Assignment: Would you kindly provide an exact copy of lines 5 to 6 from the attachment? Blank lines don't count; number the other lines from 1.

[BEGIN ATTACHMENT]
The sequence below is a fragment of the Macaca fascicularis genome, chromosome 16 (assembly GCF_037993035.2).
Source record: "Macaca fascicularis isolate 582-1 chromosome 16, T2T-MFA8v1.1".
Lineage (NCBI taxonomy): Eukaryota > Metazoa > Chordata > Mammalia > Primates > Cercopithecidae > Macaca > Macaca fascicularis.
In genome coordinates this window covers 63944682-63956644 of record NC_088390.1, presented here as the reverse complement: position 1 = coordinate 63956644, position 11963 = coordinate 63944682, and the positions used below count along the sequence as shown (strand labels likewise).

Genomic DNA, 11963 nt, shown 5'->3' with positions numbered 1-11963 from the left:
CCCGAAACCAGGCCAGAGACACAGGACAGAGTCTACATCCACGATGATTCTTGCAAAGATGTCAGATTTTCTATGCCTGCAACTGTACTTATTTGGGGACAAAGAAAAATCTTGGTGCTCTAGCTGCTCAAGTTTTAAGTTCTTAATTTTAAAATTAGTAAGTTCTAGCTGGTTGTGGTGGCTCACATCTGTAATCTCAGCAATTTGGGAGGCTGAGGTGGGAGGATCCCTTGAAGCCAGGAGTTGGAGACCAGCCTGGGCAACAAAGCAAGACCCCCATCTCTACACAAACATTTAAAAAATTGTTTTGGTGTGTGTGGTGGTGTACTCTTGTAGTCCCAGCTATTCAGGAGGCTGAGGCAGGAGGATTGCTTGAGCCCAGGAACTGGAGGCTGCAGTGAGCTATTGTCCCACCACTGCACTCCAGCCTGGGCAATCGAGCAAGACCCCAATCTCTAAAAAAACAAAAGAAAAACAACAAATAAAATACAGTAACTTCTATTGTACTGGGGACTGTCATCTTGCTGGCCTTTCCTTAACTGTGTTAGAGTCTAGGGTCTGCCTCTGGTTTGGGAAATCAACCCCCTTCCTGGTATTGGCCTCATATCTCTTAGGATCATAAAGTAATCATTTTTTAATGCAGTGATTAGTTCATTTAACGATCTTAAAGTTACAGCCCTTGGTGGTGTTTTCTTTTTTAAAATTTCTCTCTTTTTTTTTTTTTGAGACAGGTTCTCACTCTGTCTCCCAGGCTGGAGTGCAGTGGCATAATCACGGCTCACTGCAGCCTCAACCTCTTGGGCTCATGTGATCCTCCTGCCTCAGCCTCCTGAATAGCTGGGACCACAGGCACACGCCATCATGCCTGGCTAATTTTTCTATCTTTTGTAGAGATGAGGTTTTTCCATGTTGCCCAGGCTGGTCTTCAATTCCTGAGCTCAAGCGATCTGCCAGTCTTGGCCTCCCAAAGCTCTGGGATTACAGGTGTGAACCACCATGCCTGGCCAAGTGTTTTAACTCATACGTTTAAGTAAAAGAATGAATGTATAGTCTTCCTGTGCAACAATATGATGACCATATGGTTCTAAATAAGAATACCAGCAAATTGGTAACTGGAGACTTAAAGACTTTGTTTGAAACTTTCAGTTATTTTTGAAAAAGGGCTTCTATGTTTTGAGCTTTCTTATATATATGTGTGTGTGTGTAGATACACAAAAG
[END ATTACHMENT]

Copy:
Genomic DNA, 11963 nt, shown 5'->3' with positions numbered 1-11963 from the left:
CCCGAAACCAGGCCAGAGACACAGGACAGAGTCTACATCCACGATGATTCTTGCAAAGATGTCAGATTTTCTATGCCTGCAACTGTACTTATTTGGGGACAAAGAAAAATCTTGGTGCTCTAGCTGCTCAAGTTTTAAGTTCTTAATTTTAAAATTAGTAAGTTCTAGCTGGTTGTGGTGGCTCACATCTGTAATCTCAGCAATTTGGGAGGCTGAGGTGGGAGGATCCCTTGAAGCCAGGAGTTGGAGACCAGCCTGGGCAACAAAGCAAGACCCCCATCTCTACACAAACATTTAAAAAATTGTTTTGGTGTGTGTGGTGGTGTACTCTTGTAGTCCCAGCTATTCAGGAGGCTGAGGCAGGAGGATTGCTTGAGCCCAGGAACTGGAGGCTGCAGTGAGCTATTGTCCCACCACTGCACTCCAGCCTGGGCAATCGAGCAAGACCCCAATCTCTAAAAAAACAAAAGAAAAACAACAAATAAAATACAGTAACTTCTATTGTACTGGGGACTGTCATCTTGCTGGCCTTTCCTTAACTGTGTTAGAGTCTAGGGTCTGCCTCTGGTTTGGGAAATCAACCCCCTTCCTGGTATTGGCCTCATATCTCTTAGGATCATAAAGTAATCATTTTTTAATGCAGTGATTAGTTCATTTAACGATCTTAAAGTTACAGCCCTTGGTGGTGTTTTCTTTTTTAAAATTTCTCTCTTTTTTTTTTTTTGAGACAGGTTCTCACTCTGTCTCCCAGGCTGGAGTGCAGTGGCATAATCACGGCTCACTGCAGCCTCAACCTCTTGGGCTCATGTGATCCTCCTGCCTCAGCCTCCTGAATAGCTGGGACCACAGGCACACGCCATCATGCCTGGCTAATTTTTCTATCTTTTGTAGAGATGAGGTTTTTCCATGTTGCCCAGGCTGGTCTTCAATTCCTGAGCTCAAGCGATCTGCCAGTCTTGGCCTCCCAAAGCTCTGGGATTACAGGTGTGAACCACCATGCCTGGCCAAGTGTTTTAACTCATACGTTTAAGTAAAAGAATGAATGTATAGTCTTCCTGTGCAACAATATGATGACCATATGGTTCTAAATAAGAATACCAGCAAATTGGTAACTGGAGACTTAAAGACTTTGTTTGAAACTTTCAGTTATTTTTGAAAAAGGGCTTCTATGTTTTGAGCTTTCTTATATATATGTGTGTGTGTGTAGATACACAAAAG